At the same time, the activists in the room had to acknowledge that the Irish gay marriage outcome felt a lot nicer than the French gay marriage law enacted in 2014, which was imposed by French President Francois Hollande from the top down with no public involvement. It left a question of legitimacy hanging over the decision, even though it had been passed by democratically-elected representatives of the people.
In Ireland, there is no doubt over whether gay marriage enjoys public support.
Later in the day, gay rights activists from around Europe met in a workshop to discuss what lessons can be learned from the Irish example.
Healy told the attendants how her campaign convinced the public, and Gabi Calleja, an activist from Malta, described how her campaign convinced politicians. And while the activists appreciated the Irish example, they mostly felt that a referendum would not yield the same positive result in other countries such as Malta.
Sam Mueller, a campaigner with the Green Liberal party in Switzerland, noted that the Swiss referendum question in February will be couched in a question about tax reform, and many people probably won’t even realise that their vote would have the effect of banning gay marriage.
“The fear is that people will think about the tax issue and not the marriage issue,” he said. “So we will need to create videos like they did in Ireland to inform people about what their decision will mean to LGBTI people. We need to show them that it’s about their neighbour or their friend.”
Miha Lobnik, another activist from Slovenia, said there is not enough time between the court’s decision last week and the referendum in December to conduct a campaign such as they had in Ireland.
“A referendum is not won like a football game, where two teams compete and the better one wins. It’s about who brings more supporters to the stadium. That’s why it’s very hard for us in countries with small LGBTI groups. It’s an excellent example that we have from Ireland, but we need more time for that”, said Lobnik
European Commission comes out
The European Commission has been hesitant to get involved in the gay marriage debate because the EU has no power over civil marriage laws.
But next February the Commission is going to launch the first EU ‘awareness campaign’ to try to convince the European public that gay people should have equal rights.
The Commission is expected to soon release a new eurobarometer poll surveying Europeans’ feeling about LGBTI people. The results, seen by this website, showed that a majority of Europeans support equal rights and gay marriage, but there is a big difference between member states. Gay activists still have a lot of work to do to change minds in Eastern Europe.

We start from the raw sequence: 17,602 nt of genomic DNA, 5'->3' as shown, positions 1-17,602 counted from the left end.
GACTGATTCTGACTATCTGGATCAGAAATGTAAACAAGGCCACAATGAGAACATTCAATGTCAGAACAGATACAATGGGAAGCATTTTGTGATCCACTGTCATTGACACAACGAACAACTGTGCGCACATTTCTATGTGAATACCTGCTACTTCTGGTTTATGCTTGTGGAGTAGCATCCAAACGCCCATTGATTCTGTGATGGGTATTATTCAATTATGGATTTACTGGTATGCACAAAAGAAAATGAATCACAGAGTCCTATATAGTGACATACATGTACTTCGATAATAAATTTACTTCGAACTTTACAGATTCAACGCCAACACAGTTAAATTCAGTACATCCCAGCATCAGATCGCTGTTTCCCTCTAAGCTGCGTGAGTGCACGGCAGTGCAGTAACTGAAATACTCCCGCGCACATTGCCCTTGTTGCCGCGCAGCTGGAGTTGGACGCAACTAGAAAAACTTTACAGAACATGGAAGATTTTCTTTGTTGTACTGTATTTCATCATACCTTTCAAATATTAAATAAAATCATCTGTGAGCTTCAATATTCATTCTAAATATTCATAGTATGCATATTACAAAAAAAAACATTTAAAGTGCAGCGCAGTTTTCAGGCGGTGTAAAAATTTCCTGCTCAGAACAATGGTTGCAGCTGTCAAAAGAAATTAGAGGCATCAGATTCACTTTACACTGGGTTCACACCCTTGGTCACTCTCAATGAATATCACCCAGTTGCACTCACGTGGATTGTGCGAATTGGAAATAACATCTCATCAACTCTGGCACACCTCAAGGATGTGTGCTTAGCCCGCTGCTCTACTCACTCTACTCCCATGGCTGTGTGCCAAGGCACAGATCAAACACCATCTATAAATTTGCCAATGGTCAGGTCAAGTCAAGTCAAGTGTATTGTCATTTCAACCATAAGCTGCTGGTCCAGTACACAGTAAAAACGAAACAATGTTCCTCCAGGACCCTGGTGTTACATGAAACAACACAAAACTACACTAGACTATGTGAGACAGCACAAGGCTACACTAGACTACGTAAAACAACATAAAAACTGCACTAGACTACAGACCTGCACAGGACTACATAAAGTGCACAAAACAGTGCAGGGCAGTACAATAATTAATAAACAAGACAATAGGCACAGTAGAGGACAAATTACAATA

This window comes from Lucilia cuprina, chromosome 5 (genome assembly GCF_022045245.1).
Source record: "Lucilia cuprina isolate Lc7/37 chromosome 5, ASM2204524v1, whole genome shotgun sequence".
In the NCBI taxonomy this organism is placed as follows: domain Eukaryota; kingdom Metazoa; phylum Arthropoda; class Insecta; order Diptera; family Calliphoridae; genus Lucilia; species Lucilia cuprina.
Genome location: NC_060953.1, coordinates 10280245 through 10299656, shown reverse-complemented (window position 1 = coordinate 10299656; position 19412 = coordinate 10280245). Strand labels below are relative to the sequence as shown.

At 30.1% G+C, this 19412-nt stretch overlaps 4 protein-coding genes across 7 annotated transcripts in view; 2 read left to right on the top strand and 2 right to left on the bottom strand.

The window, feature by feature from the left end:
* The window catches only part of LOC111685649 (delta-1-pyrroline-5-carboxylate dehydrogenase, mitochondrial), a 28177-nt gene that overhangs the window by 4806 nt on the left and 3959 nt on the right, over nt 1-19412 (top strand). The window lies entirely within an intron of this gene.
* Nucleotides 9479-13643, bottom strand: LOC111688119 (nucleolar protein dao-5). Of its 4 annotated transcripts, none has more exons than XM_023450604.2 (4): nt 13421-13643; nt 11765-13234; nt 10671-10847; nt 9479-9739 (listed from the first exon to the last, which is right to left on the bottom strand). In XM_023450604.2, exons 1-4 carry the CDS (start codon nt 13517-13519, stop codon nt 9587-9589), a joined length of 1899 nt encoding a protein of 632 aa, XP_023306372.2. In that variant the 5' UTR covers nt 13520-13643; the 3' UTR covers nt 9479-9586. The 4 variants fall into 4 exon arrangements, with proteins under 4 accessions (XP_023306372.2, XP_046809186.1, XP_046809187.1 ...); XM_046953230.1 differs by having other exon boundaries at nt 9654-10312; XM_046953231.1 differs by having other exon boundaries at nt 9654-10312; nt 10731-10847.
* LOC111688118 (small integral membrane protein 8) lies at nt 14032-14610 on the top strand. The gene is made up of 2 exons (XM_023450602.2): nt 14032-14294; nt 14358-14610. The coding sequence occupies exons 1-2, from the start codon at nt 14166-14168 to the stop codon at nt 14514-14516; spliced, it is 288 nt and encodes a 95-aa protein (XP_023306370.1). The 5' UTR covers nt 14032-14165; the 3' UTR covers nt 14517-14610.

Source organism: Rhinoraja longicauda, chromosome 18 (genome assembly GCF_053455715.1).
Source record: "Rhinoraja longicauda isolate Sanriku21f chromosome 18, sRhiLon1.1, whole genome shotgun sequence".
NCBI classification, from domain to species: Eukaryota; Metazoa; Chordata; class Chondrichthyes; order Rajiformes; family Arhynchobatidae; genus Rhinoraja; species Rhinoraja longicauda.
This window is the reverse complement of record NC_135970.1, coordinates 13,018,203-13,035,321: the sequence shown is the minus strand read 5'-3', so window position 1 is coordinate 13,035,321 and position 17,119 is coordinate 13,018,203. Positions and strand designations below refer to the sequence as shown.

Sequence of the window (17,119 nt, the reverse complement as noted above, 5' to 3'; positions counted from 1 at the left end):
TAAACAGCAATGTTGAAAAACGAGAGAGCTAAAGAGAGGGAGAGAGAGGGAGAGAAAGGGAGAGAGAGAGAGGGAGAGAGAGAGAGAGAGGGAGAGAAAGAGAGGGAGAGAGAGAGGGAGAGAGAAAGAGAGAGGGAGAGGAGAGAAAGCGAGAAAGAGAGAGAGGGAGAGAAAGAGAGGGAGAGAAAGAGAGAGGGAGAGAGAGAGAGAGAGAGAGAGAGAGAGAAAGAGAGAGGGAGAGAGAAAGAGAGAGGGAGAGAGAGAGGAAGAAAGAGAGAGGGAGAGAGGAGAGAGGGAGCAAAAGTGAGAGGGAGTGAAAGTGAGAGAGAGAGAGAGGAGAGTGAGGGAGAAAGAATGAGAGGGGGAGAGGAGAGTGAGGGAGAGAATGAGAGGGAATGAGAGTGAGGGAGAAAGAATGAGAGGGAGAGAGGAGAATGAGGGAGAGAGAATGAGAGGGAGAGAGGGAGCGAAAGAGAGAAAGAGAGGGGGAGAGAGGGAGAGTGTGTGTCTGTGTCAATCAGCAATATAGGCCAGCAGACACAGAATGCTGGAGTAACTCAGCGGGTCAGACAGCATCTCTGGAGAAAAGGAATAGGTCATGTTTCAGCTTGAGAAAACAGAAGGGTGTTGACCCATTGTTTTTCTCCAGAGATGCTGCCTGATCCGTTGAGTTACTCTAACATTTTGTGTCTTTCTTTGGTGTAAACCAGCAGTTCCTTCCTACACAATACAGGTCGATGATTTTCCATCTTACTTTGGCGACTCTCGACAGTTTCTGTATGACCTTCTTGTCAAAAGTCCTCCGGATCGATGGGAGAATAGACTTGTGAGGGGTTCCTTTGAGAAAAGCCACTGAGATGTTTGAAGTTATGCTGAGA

“For us it was a shock, we knew the situation was bad in some countries, but when suddenly you quantify the monster behind you, it becomes very scary,” said Juan Gonzalez Mellizo, who works in the non-discrimination unit at the European Commission.
There is a stark East-West divide. For instance, while 91 percent of people in the Netherlands support gay marriage, only 17 percent in Bulgaria do.
The highest proportions of people who said they would be comfortable working with gay and lesbian colleagues were found at EU’s Western extremes, with Ireland, the UK, the Netherlands and Sweden all responding around 90 percent positive.
It was the lowest in the EU’s Eastern extremes, with only 21 percent in Slovakia saying they would be comfortable and 27 percent in Romania. Only 7 percent of people in Bulgaria said they would accept their child being gay.
Gonzalez Mellizo said the intention of the Commission’s awareness campaign is to turn the situation around by the time another survey is taken in two years. The campaign will target the countries where acceptance is the lowest, and it will focus in on the populations that are most likely to have their minds changed – youth and the ‘movable middle’.
Just like the Ireland referendum marks a turning point in the LGBTI rights movement in Europe, the awareness campaign marks a turning point in EU involvement on this issue.
The previous Commission under Jose Manuel Barroso was more cautious on the issue of gay rights, saying it was a matter for member states. But the new Commission vice-president, Dutchman Frans Timmermans, says he feels passionately about gay rights, and while speaking at the ILGA annual gala in Brussels earlier this year, he hinted that the Commission could even pursue the issue of gay marriage and adoption rights based on EU guarantees of free movement.
The European courts could find that a gay couple married in one EU country who are unable to move to another member state because it wouldn’t recognise their marriage is being presented with an unreasonable hurdle.
Such a Commission challenge is unlikely any time soon, however. In the mean time, the EU executive hopes that just focusing attention on the issue will be enough to change minds enough to spark action at national level, as was seen in Ireland. In effect, they want to emulate the Irish ‘yes’ campaign on a European scale.
“This is the coming out of the Commission,” said Gonzalez Mellizo. “In the past years we were doing a lot, but quietly. We are changing from being supporters to being activists.”
But the Commission is stressing that it needs the help of other activists to make what happened in Ireland happen across Europe. The LGBTI rights movement across Europe is now strategising on how to pivot their strategy in a post-Ireland world.
NB: ILGA sponsors EUobserver’s Focus section on Equality and LGBTI rights, but has no editorial influence over this or other articles